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Which Came First, the Ouija or the Planchette?

I am often asked about Ouija boards (pronounced whee-ja) and whether they are good or evil. To be fair, nothing is good or evil in that way. Instead, someone's intention while using a divination tool might be good but rarely is it evil. Communicating with Spirit can mean you are contacting something unknown, and that could be a positive interaction or you could connect with something negative. That's why when using any divination tool, including the Ouija, we are taught to set an intention, say a prayer, or call upon our guides for guidance and protection. That one step (depending on your personal belief system) will prevent a negative experience....well, that and not obsessively using any tool, which is always problematic.

That aside, I'm here today to talk about the Ouija board's predecessor, the Planchette. The word planchette is French, meaning "little board." Few realize that the planchette, as pictured above with a pencil attached, was a favorite of Spiritualists as there was direct interaction with Spirit in written form. You simply put your hands on it and automatic writing would ensue. Pretty cool, huh?

The first reference to the planchette is found in 1848 in French monasteries. There, and in French convents, they were used fairly extensively, up to three times a week. So much so that when this fact came to the attention of the Bishop of Paris, he produced an order forbidding them from use. Of course, that simply meant that people secretly continued to use the planchette.

The planchette evolved around the same time as table-tipping and knocking, which were part of the seances conducted regularly during the Spiritualist movement (beginning in the 1840s through the present day). During Victorian times, seances, and the use of the planchette, in particular, meant that men and women could hold or touch hands in the dark, something that was normally frowned upon then. It became a form of entertainment - many of us grew up viewing the Ouija as a parlor game, eventually being sold to the masses as a children's toy.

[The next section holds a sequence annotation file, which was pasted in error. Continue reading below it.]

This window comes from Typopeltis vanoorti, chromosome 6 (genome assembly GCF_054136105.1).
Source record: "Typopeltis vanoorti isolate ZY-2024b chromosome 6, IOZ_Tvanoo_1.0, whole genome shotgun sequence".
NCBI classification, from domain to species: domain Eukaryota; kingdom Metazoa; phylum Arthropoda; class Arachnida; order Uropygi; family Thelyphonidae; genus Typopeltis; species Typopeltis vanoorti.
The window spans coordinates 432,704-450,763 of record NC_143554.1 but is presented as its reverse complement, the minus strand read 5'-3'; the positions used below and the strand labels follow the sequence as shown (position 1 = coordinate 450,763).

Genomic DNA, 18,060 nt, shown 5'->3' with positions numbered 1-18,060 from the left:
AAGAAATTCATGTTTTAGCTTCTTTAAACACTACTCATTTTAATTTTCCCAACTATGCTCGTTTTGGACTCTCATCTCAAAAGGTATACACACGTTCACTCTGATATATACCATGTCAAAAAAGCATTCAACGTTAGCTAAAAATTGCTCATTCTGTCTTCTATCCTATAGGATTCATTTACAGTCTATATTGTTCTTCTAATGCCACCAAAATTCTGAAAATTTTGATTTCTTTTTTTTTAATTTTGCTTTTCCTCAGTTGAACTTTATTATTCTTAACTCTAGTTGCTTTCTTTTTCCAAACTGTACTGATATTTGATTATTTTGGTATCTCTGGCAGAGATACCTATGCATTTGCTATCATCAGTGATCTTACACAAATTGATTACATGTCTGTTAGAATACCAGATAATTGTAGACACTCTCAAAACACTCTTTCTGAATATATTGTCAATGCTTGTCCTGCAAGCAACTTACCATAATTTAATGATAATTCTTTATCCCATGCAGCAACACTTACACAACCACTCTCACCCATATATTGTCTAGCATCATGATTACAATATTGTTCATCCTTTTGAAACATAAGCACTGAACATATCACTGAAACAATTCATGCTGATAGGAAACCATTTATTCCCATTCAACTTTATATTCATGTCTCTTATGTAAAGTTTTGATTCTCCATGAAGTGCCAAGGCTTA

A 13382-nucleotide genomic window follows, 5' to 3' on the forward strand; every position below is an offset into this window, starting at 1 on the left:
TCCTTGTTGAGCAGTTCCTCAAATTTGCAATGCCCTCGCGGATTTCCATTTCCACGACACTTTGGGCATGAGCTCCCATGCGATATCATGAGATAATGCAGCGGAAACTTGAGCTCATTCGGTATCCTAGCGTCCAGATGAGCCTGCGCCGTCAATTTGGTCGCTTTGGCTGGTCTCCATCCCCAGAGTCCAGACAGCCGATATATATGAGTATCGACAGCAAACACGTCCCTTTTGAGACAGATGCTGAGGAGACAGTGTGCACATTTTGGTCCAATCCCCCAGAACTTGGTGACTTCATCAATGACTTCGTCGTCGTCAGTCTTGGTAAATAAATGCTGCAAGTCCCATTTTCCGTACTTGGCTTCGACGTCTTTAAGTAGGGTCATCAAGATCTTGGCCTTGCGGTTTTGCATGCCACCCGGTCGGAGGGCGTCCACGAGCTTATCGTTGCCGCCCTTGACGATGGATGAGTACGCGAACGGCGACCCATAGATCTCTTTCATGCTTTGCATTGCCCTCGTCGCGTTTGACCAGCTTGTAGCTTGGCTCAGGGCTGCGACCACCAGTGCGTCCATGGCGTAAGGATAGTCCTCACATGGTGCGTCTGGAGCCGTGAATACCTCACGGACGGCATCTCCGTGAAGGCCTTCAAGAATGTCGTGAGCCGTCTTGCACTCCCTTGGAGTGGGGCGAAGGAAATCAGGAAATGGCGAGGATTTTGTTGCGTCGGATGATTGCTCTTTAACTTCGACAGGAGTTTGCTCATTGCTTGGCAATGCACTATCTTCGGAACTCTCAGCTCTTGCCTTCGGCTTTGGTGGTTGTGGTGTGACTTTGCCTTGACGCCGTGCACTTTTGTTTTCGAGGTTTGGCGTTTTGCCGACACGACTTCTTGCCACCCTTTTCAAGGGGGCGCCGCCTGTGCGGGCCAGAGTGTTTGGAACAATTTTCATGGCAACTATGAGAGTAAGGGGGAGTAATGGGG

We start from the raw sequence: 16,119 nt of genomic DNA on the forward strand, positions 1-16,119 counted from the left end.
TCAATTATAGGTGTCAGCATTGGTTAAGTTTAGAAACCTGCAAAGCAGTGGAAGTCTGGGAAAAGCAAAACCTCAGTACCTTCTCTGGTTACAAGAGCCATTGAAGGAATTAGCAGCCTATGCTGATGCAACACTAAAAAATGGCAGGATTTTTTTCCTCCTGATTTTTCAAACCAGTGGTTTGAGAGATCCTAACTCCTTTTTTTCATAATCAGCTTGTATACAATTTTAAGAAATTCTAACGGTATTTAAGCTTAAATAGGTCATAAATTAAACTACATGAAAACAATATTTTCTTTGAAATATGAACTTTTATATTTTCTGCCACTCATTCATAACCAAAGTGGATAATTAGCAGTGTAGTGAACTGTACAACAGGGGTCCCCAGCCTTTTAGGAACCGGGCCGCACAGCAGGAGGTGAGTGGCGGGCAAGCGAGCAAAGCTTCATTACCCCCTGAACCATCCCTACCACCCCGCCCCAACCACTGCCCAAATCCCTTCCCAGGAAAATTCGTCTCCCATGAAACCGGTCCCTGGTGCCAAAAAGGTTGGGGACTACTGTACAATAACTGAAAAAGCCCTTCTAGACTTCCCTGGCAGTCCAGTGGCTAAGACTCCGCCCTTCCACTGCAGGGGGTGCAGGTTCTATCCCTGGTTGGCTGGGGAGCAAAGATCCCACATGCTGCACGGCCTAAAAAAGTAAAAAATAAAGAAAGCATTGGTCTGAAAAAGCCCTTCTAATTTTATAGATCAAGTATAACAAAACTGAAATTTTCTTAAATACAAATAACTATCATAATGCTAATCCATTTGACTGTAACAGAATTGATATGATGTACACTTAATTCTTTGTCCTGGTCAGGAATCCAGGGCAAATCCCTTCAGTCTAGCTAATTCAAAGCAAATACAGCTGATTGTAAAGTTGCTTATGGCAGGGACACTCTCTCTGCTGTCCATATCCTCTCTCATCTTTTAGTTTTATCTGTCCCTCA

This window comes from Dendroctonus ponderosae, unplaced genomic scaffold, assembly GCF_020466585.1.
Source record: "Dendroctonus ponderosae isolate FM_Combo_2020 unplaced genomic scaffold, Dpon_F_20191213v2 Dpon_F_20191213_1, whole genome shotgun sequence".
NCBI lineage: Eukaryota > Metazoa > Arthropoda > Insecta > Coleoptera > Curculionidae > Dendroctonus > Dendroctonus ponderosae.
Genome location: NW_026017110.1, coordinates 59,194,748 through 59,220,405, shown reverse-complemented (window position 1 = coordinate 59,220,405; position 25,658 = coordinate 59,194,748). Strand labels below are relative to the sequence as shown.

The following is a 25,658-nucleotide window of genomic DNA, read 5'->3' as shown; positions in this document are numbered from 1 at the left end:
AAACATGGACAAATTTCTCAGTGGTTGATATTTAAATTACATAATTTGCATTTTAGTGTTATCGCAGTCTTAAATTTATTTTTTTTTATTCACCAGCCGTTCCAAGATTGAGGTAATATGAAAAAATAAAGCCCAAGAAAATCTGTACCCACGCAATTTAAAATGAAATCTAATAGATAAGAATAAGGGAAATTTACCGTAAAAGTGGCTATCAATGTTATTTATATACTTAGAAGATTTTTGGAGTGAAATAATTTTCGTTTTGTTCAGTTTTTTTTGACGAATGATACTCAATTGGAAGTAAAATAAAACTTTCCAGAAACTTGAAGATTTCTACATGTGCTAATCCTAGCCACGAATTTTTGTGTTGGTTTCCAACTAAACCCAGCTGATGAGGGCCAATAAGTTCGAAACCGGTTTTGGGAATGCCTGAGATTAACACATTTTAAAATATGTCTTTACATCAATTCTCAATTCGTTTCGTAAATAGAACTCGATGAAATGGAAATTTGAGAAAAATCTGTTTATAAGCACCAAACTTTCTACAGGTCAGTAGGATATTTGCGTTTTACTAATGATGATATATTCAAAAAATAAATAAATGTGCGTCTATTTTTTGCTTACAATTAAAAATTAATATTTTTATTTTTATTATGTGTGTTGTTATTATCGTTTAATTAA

The Ouija board was patented in 1891, post-dating the planchette by roughly 43 years, at least that we know of, based on the literature. Users reported pages of writing being produced while using it, finding the writing, "was not only perfectly intelligible, but also of a very high order."

In a book published in 1868, it was claimed that millions in the U.S. alone were using the planchette and while some scoffed at others' claims of its accuracy, others called for scientific study of the device to determine its validity. In one case, authors of the book Revelations of the Great Modern Mystery, Planchette, and Theories Respecting It (1868) shared that even after 25 years of careful study, there was still no solid evidence as to what caused the phenomena of the physical knocking, table-tipping, and the movement of the planchette that so many thousands, if not millions have observed.

Interestingly, this same publication compares the physical responses mentioned above with "house-disturbances" (what we would call a haunting or Spirit presence, or even a poltergeist). It's an interesting read, to be sure!

Have you ever tried using a planchette? Perhaps you've tried automatic writing? It would be interesting to hear about your experiences. I certainly have used a pendulum cloth many times, which is based on the Ouija board, and use it regularly to conduct certain types of readings or to communicate with my guides. Just remember, if you do give any divination method a try, to start with your intention, prayer, or guide's protection - I suspect you will be surprised at how interesting and informative using these tools can be!

Read the Book via the Harvard University Library:


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